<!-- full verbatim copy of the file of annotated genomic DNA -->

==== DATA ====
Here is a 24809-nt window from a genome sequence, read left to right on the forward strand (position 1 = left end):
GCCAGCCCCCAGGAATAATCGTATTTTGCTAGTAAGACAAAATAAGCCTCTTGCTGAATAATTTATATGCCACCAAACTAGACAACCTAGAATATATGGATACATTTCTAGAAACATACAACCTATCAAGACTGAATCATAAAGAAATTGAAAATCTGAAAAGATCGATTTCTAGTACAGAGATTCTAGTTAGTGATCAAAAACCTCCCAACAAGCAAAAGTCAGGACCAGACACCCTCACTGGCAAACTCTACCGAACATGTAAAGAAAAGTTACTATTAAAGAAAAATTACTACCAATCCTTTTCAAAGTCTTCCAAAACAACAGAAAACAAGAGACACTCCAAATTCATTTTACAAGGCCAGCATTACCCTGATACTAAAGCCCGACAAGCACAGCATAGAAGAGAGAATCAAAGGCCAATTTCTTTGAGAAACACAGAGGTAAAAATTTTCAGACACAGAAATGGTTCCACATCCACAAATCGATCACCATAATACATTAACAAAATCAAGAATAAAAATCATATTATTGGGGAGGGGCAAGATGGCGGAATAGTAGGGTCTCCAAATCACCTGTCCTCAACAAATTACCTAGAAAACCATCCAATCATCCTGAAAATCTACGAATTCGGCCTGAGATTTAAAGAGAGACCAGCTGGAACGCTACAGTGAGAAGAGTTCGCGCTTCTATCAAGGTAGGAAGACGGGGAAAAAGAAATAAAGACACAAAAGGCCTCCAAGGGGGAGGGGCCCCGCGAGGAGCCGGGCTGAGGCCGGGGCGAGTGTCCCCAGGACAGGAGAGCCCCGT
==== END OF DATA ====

Here is a 24809-nt window from a genome sequence, read left to right on the forward strand (position 1 = left end):
GCCAGCCCCCAGGAATAATCGTATTTTGCTAGTAAGACAAAATAAGCCTCTTGCTGAATAATTTATATGCCACCAAACTAGACAACCTAGAATATATGGATACATTTCTAGAAACATACAACCTATCAAGACTGAATCATAAAGAAATTGAAAATCTGAAAAGATCGATTTCTAGTACAGAGATTCTAGTTAGTGATCAAAAACCTCCCAACAAGCAAAAGTCAGGACCAGACACCCTCACTGGCAAACTCTACCGAACATGTAAAGAAAAGTTACTATTAAAGAAAAATTACTACCAATCCTTTTCAAAGTCTTCCAAAACAACAGAAAACAAGAGACACTCCAAATTCATTTTACAAGGCCAGCATTACCCTGATACTAAAGCCCGACAAGCACAGCATAGAAGAGAGAATCAAAGGCCAATTTCTTTGAGAAACACAGAGGTAAAAATTTTCAGACACAGAAATGGTTCCACATCCACAAATCGATCACCATAATACATTAACAAAATCAAGAATAAAAATCATATTATTGGGGAGGGGCAAGATGGCGGAATAGTAGGGTCTCCAAATCACCTGTCCTCAACAAATTACCTAGAAAACCATCCAATCATCCTGAAAATCTACGAATTCGGCCTGAGATTTAAAGAGAGACCAGCTGGAACGCTACAGTGAGAAGAGTTCGCGCTTCTATCAAGGTAGGAAGACGGGGAAAAAGAAATAAAGACACAAAAGGCCTCCAAGGGGGAGGGGCCCCGCGAGGAGCCGGGCTGAGGCCGGGGCGAGTGTCCCCAGGACAGGAGAGCCCCGT